That's pretty cool, Hunter - just to be able to say, "I live in the Roaring Fork Valley." It has a certain sound to it!
I never realized that there were places that had more elk than deer - that's the Midwesterner in me, I guess. I always kind of thought that they were the gravy on top of the animal herds. Lately I have been seeing a commercial for elk hunting in Colorado where they mention "unlimited over the counter elk tags". Is that for all of the hunting units, or just certain ones. Again, I though that most, if not all elk licenses were drawn in lotteries.
I sure hope that they are able to get some control of the dogs that are harassing the animals. I know it's a large area, but I would think that especially around the communities where they are close to elk habitat that they would have some pretty strict ordinances in place.
Thanks for this report on your home area. It definitely sounds like a great place to live and hunt.
Yup!! Nearly all of the units are OTC for bulls with just a handful reserved for trophy management. Like I've said I have applied for 17 years for one of them and others here have nearly as many points as I do or even more. In many areas like where I live here you can have two elk licenses as long as only one is good for a bull or either sex. So you could take one of each or two cows however it worked out for you. I got nothing this last year and my dad killed the two cows so that was a good year for us as we mostly hunt deer and consider the elk a bonus if they show up.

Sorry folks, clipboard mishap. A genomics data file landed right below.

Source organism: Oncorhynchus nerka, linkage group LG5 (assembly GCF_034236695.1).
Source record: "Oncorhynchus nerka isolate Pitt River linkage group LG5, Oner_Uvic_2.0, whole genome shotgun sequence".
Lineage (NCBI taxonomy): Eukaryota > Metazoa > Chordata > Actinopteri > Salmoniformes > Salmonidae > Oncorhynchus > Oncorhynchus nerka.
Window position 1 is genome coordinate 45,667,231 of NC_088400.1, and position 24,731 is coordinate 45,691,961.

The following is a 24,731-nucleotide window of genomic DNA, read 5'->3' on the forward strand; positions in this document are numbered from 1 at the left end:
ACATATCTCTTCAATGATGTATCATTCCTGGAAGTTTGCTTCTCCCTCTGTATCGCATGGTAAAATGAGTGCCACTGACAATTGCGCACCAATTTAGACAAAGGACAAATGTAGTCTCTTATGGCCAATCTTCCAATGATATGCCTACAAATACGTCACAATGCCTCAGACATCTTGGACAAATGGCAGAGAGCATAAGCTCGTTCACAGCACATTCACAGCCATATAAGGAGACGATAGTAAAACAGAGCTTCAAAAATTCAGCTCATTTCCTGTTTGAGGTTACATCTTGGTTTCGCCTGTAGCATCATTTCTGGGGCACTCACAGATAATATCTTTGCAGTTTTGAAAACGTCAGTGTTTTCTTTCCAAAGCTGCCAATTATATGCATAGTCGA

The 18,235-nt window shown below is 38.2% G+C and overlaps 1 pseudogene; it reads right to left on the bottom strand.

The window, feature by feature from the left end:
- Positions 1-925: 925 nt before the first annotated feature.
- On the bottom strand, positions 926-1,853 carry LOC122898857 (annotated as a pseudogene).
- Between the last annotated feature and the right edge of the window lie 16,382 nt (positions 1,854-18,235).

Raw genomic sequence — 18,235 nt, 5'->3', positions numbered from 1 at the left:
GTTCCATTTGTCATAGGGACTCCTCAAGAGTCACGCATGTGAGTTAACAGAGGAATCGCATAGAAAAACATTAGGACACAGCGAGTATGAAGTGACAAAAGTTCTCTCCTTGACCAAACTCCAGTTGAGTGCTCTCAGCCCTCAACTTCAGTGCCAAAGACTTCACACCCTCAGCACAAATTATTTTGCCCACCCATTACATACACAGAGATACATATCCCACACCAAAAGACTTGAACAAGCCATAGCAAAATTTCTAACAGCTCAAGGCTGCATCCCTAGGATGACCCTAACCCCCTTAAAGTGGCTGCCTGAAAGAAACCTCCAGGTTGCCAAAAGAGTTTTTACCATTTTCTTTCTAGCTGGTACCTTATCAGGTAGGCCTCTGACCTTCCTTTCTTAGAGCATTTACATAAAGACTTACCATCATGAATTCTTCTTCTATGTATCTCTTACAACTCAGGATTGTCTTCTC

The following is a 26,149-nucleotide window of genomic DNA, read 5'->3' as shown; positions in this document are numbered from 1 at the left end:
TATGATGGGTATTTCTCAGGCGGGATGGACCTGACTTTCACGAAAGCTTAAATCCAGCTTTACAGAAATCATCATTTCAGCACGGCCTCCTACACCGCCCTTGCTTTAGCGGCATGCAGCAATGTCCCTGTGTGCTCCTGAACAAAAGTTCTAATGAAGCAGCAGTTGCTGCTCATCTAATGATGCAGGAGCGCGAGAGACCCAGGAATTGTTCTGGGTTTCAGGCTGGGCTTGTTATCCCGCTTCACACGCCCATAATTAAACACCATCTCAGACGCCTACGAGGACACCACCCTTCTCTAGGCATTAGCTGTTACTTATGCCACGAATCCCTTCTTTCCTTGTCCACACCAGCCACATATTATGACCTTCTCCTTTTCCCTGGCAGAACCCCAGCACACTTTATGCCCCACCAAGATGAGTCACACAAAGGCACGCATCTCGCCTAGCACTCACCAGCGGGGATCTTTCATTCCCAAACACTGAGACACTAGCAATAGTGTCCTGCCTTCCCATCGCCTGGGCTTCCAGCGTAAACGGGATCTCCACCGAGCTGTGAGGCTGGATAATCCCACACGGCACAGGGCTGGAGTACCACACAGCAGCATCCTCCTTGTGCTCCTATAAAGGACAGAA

It's still a great place to live but it hurts to see the hay fields slowly turning into subdivisions. the economy has slowed things almost to a standstill the last two years but the houses were going up nonstop before that.
We all take every precaution when we are hunting and harvesting our animal. Well, what about after the animal is down? Do we know what has happened to that animal over it's lifetime? The following is an example of why we should be careful when we cut.
2 years ago, my father shot a nice 8 point on opening morning of the rifle season in Vermont. It was a beautiful, 2 1/2 year old deer, looked really healthy and moved normally. When my father went to skin it for...